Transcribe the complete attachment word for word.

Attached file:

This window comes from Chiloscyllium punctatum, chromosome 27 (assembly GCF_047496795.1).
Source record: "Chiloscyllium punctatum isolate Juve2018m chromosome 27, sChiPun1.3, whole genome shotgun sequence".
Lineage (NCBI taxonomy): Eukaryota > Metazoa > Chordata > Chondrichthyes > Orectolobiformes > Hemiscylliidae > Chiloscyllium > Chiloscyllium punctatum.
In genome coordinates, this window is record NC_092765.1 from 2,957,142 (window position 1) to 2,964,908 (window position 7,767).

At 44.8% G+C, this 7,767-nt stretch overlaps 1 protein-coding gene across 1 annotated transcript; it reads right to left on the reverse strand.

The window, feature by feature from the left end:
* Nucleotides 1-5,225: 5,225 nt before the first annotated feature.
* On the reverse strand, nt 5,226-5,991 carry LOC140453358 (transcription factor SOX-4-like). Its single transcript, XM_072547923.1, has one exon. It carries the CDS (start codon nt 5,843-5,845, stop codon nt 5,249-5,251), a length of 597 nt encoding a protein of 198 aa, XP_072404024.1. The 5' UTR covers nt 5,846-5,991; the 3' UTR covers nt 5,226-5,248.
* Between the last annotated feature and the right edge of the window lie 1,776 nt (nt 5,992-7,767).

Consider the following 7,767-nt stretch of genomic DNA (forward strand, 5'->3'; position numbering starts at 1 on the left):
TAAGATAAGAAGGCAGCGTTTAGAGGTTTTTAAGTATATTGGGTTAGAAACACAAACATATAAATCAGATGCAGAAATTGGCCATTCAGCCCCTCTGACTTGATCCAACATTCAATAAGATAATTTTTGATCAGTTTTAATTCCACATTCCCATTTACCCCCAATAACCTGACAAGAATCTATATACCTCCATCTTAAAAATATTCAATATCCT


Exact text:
This window comes from Chiloscyllium punctatum, chromosome 27 (assembly GCF_047496795.1).
Source record: "Chiloscyllium punctatum isolate Juve2018m chromosome 27, sChiPun1.3, whole genome shotgun sequence".
Lineage (NCBI taxonomy): Eukaryota > Metazoa > Chordata > Chondrichthyes > Orectolobiformes > Hemiscylliidae > Chiloscyllium > Chiloscyllium punctatum.
In genome coordinates, this window is record NC_092765.1 from 2,957,142 (window position 1) to 2,964,908 (window position 7,767).

At 44.8% G+C, this 7,767-nt stretch overlaps 1 protein-coding gene across 1 annotated transcript; it reads right to left on the reverse strand.

The window, feature by feature from the left end:
* Nucleotides 1-5,225: 5,225 nt before the first annotated feature.
* On the reverse strand, nt 5,226-5,991 carry LOC140453358 (transcription factor SOX-4-like). Its single transcript, XM_072547923.1, has one exon. It carries the CDS (start codon nt 5,843-5,845, stop codon nt 5,249-5,251), a length of 597 nt encoding a protein of 198 aa, XP_072404024.1. The 5' UTR covers nt 5,846-5,991; the 3' UTR covers nt 5,226-5,248.
* Between the last annotated feature and the right edge of the window lie 1,776 nt (nt 5,992-7,767).

Consider the following 7,767-nt stretch of genomic DNA (forward strand, 5'->3'; position numbering starts at 1 on the left):
TAAGATAAGAAGGCAGCGTTTAGAGGTTTTTAAGTATATTGGGTTAGAAACACAAACATATAAATCAGATGCAGAAATTGGCCATTCAGCCCCTCTGACTTGATCCAACATTCAATAAGATAATTTTTGATCAGTTTTAATTCCACATTCCCATTTACCCCCAATAACCTGACAAGAATCTATATACCTCCATCTTAAAAATATTCAATATCCT